The London 2012 Summer Olympic Games begins July 27th and the city is already buzzing with excitement. The Olympics notwithstanding, there is an endless array of attractions and activities in the UK capital: music, theatre, sport, shopping, culture – you name it.
Being selective is the secret to reducing stress when visiting a city like London. Rather than trying to do it all, pick and choose a few diverse things. Build in some free time to just wander around, as this is an excellent way to stumble across little known gems or even some of London’s best known attractions. And, make plans to come back.
If you’re heading to London this summer, we’ve got a few suggestions for you. Some are quite well known, others a little less so. But they’re all worth a visit.
Brick Lane is a popular destination with the artistic crowd. Located in East London, it’s the hub of London’s Bangladeshi community. The area is famous for its bewildering array of curry restaurants.
You’ll find art galleries, markets and hot out-of-the-oven bagels and amazing bhindi masala. It’s a great experience for all your senses.
This is one place where you’ll find some of the best food London has to offer. Located in the London Borough of Southwark, Borough Market operates as a wholesale market on weekdays and turns into a retail market with local and international vendors Thursday through Saturday. You’ll find an incredible range of food including fine cheeses, fresh fish and stalls and stalls of some of the tastiest desserts in the world. Make sure you stop at Hobbs Meat Roast for a hot meat baguette (our favourite is the turkey breast with stuffing and cranberry sauce).
This is London’s world famous gallery that houses the UK’s collection of modern and contemporary art. Located in Bankside, Central London at the end of the Millennium Bridge, the Tate is easy to get to. The massive gallery is housed in the old Bankside Power Station. Admission is free, except for special exhibitions. This summer you can catch shows featuring the work of Edvard Munch and Damien Hirst.
Ronnie Scott’s opened in 1959, making it one of the oldest jazz clubs in the world. The revered club is one of the best places in the city to see live music. Located in Soho, London’s West End entertainment district, Ronnie Scott’s schedule is crammed with jazz, blues and much more – performed by some of the biggest names in music. Upstairs in Ronnie’s Bar there’s more music, ranging from Cuban to funk. Plenty of food and drink are on hand and the joint stays open until 3 am.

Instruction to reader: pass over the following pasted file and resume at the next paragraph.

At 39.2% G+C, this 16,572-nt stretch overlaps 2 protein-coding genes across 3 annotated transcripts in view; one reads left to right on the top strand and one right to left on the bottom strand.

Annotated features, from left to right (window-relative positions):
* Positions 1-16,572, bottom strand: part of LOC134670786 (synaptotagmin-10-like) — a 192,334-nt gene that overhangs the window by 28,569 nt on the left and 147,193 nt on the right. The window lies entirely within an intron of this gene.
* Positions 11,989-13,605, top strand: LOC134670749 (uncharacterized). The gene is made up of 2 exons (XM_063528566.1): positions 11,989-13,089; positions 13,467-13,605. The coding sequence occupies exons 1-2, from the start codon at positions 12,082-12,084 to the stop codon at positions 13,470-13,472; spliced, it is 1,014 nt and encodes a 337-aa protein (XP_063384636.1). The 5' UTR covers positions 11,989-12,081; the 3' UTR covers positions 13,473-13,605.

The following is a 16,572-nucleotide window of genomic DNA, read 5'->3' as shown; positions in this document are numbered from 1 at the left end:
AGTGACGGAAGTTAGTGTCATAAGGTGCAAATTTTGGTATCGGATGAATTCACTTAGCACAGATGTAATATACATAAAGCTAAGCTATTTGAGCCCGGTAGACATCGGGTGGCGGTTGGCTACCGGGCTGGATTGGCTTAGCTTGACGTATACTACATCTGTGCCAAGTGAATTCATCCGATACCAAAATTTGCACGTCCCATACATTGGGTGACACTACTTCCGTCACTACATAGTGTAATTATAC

One of London’s top attractions — and a great place to chill out after a night in Ronnie Scott’s — is Kew Gardens. Founded in 1759, this UNESCO World Heritage Site features the easily recognizable rounded exterior of the Victorian-style Palm House, where inside you’ll find a lush, steamy tropical setting.
Kew Gardens has an enormous collection of living and preserved plants. The grounds seem to stretch to the horizon and it’s easy to forget where you are. Kew Gardens is west of Central London and best accessed via public transport.
Just northwest of Central London is another tranquil and beautiful spot to explore: Hampstead Heath. It’s one of the highest points in London and a favourite spot for locals. There are three swimming ponds, a zoo and lots of activities for the kids. It’s a great place for walking, running or doing a little early morning yoga.
Every Sunday, Columbia Road in East London transforms into a huge flower market. The street is packed with an incredible selection of imported and locally grown plants and flowers. It’s an explosion of colour in the middle of an urban setting and the mix of floral scents will transport you to another place. Closer to earth, you’ll find second-hand stores, bakeries, delis and more.
Portobello Road slices through the heart of Notting Hill. It, and many neighbouring streets, are lined with antique stores and a variety of other shops. But on Saturday, Portobello Road itself becomes the world’s largest antiques market. And that’s not all. You’ll find vintage clothing, arts and crafts and even fresh fruits and vegetables. You can easily spend the day here just wandering around looking for treasures. There are plenty of places in the area to grab a bite and a pint.
The London Eye is one of the city’s biggest attractions. Centrally located on the River Thames, across from the Houses of Parliament, the Eye is essentially a giant Ferris wheel with all-weather pods to sit in. The ride lasts about 30 minutes and takes visitors to a height of 135 metres. From there you get a unique 360 degree view of London. This summer (July 27-Aug 12) the London Eye is operating until midnight for spectacular nighttime views.
There’s a lot to see and do around Camden Town – including visiting the most popular market area in London. There are six different markets to check out, each packed with vendors selling arts and crafts, alternative fashion, vintage clothing, books, jewellery and more. The market is now open year round. On Sunday there’s an indoor fashion market at the Electric Ballroom. If you get peckish, there are plenty of food stalls, pubs and restaurants nearby. Camden Town is just a few minutes by Tube from Central London.
London is a fascinating, fast-paced place. Don’t worry if you find some of the most popular attractions filled with throngs of visitors – head off to the lesser known neighbourhoods. You’ll find something of interest around every corner – and have a great time doing so.
Greater London Authority: www.london.gov.uk
London Tourism: www.visitlondon.com
London 2012 Games: www.london2012.com